4. None of the 5 people drink the same drink, smoke the same brand of cigarettes, and own the same pet.
The following are given:
a) The Brit lives in the red house;
b) The Swede has a dog;
c) The Dane enjoys drinking tea;
d) The green house is to the left of the white house;
e) The person who stays in the green house drinks coffee;
f) The person who smokes Pall Mall has a bird;
g) The person who stays in the middle house drinks milk;
h) The person who stays in the yellow house smokes Dunhill;
i) The Norwegian lives in the first house;
j) The Marlboro smoker lives next to the one with a cat;
k) The person who owns a horse lives next to the Dunhill smoker;
l) The Winfield smoker drinks beer;
m) The Norwegian lives next to the blue house;
n) The German smokes Rothmans;
o) The Marlboro smoker has a neighbor who drinks water.
Who owns the fish tank?
Albert Einstein's intelligence test also has the correct answers, which solve the mystery of the quiz. Solving it shouldn't take more than 15 minutes, especially if it's quiet around.
Tip: To discover the correct answer, follow the clues carefully.
Solving Albert Einstein's Intelligence Test
Isn't this test fun yet extremely complex? The wager of its creator, Albert Einstein, was that 98% of people could not answer the question at the end of the test correctly.
If you haven't taken Albert Einstein's intelligence test yet, before reading the answers you can test your logic and patience here.
Now let's see if you answered the question "Who is the owner of the fish tank?" correctly.
By following the logic of the data above we have:
1. The Norwegian lives in the first house, which is yellow, smokes Dunhill, drinks water, and has a cat.
2. Next to him lives the Dane in a blue house, he smokes Marlboros, drinks tea, and owns a horse as his pet.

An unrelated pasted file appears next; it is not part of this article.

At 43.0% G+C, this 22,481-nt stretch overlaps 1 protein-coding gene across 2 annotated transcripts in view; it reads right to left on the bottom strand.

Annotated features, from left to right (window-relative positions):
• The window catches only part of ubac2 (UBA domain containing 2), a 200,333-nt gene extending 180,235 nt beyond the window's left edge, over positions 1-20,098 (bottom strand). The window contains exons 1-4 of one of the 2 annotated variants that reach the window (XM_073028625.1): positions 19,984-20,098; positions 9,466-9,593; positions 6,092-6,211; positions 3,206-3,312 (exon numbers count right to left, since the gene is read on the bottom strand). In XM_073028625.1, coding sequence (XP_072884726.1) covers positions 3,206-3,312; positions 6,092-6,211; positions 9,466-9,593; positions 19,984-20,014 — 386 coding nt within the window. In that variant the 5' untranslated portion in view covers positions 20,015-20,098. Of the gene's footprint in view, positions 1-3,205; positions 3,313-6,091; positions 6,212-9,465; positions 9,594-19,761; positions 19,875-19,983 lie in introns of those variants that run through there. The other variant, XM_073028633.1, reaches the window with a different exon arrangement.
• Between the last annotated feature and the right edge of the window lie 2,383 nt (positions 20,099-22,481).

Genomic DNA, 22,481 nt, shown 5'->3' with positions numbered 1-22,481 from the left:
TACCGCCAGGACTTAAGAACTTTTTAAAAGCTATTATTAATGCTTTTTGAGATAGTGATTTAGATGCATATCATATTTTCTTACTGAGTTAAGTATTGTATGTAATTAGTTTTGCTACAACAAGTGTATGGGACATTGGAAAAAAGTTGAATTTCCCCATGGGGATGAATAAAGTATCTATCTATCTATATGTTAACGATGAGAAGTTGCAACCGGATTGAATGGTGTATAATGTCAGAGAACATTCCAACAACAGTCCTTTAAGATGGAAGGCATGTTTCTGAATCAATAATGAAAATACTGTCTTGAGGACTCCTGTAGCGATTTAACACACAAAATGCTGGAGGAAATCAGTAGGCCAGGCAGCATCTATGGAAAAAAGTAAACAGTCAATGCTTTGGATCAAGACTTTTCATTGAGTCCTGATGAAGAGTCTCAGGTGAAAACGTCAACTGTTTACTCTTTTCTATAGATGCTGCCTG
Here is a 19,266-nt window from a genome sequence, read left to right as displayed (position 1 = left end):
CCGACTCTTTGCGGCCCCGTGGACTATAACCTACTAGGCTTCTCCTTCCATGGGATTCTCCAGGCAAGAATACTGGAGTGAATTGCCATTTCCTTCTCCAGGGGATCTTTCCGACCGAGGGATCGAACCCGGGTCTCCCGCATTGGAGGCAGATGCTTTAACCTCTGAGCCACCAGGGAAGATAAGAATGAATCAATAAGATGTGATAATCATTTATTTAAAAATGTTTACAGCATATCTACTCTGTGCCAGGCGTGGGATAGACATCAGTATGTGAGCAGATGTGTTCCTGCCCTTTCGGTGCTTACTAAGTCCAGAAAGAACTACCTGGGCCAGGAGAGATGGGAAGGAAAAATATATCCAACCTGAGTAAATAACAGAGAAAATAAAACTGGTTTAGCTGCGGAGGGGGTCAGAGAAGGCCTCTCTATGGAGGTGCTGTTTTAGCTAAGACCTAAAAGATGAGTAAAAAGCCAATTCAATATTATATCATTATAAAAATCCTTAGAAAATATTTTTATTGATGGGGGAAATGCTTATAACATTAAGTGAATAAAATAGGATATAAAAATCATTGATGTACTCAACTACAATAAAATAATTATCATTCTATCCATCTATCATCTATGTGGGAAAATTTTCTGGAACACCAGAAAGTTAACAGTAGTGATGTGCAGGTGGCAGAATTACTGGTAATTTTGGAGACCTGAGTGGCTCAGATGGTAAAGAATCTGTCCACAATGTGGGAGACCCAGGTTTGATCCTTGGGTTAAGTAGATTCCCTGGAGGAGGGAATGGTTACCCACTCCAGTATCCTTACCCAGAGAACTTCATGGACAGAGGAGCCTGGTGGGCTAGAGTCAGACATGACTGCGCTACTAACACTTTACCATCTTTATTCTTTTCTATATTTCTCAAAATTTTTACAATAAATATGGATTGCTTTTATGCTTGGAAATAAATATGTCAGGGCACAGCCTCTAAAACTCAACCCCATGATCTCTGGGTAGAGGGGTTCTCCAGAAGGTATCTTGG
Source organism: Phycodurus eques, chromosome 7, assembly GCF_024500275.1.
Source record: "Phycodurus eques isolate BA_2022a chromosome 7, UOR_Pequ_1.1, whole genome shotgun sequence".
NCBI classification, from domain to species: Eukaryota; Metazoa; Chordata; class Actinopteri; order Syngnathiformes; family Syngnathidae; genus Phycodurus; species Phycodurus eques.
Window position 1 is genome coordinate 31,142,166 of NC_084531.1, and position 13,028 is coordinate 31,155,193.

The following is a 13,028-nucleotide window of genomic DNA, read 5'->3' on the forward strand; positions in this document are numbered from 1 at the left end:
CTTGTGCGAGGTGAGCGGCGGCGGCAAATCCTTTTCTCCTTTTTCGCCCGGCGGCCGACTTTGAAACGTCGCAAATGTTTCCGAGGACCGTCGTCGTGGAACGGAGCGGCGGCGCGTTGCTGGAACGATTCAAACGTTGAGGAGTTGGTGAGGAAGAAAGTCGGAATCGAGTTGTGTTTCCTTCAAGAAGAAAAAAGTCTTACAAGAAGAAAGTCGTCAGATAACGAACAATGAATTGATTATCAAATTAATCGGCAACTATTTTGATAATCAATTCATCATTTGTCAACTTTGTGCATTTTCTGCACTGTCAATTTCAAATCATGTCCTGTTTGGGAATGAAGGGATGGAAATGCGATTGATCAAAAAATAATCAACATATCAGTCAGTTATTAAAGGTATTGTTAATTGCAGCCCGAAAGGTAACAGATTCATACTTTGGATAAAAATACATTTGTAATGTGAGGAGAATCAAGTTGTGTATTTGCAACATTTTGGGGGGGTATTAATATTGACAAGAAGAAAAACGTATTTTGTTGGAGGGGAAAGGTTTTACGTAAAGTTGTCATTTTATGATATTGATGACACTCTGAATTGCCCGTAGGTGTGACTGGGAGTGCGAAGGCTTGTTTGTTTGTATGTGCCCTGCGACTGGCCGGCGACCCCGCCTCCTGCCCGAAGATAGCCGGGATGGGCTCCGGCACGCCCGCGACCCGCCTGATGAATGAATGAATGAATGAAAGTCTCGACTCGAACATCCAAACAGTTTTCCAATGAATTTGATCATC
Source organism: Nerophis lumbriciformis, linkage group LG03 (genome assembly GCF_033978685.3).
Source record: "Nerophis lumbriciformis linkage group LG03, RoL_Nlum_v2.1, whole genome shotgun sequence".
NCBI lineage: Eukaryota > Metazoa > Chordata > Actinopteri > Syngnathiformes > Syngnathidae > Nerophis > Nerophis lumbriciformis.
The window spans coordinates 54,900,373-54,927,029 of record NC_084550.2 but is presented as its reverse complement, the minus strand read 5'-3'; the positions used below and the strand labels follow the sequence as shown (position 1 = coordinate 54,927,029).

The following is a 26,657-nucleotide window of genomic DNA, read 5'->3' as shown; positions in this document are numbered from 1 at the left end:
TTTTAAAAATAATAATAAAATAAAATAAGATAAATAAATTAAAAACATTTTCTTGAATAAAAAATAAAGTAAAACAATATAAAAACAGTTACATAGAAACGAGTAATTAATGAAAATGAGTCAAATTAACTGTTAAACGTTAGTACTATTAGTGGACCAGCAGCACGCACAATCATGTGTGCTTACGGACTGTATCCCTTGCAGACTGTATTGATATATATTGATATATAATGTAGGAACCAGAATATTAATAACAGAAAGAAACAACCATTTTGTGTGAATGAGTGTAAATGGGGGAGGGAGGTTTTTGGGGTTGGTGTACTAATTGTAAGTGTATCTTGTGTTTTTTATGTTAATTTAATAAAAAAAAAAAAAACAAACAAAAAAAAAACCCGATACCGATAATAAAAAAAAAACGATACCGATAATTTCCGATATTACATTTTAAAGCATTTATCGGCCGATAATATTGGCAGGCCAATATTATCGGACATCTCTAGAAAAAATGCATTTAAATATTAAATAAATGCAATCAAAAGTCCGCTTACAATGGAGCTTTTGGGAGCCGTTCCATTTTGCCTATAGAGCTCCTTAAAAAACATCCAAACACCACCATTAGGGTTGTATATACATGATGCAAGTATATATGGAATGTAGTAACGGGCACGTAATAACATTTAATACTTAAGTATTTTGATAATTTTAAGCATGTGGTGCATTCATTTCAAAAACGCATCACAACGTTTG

3. The third house, the red one, belongs to the British, who is a milk drinker and a Pall Mall smoker. And his pet is a bird.
4. Next to him lives the German, in a green house, who drinks coffee and smokes Rothmans, and is the owner of the fish tank.
5. Because in the last house, the white one, lives the Swede, together with a dog, the man being a Winfield beer and cigarette drinker.
Putting these facts together, Albert Einstein's intelligence test has a solution.
The owner of the fish tank is the German who lives in the fourth house, the green one.
Congratulations to those who got the answer right!
Comical Story About Albert Einstein And His Driver
One of the comical stories that have gone down in history features the famous scientists Albert Einstein and his driver.
It all took place at the time the two were traveling around universities for the scientist to lecture on his famous theory of relativity.
One day on their way to a university, his driver said to him, "Mr. Einstein, I've heard this lecture of yours more than 30 times. I've learned it by heart and I bet I could hold it myself".
"Well, I'll give you the chance," Albert Einstein replied.
"They don't know me at the next university, so when we get there I'll put your hat on my head and you introduce yourself as Einstein and hold the lecture," he continued.
What Happened Next Is So Funny!
At the lecture hall, the driver held Einstein's lecture flawlessly.
When he finished, he wanted to leave, but one of the professors stopped him and asked him a very difficult question. The purpose of the question was not to accumulate knowledge but to make Einstein feel uncomfortable.
The driver thought quickly.
"The answer to this problem is so simple..." he replied.
"I'm surprised you have to ask me. In fact, to show you how simple it is, I'll get my driver to come over here and answer your question."
Einstein then stood up and gave an incredible answer to the professor's question.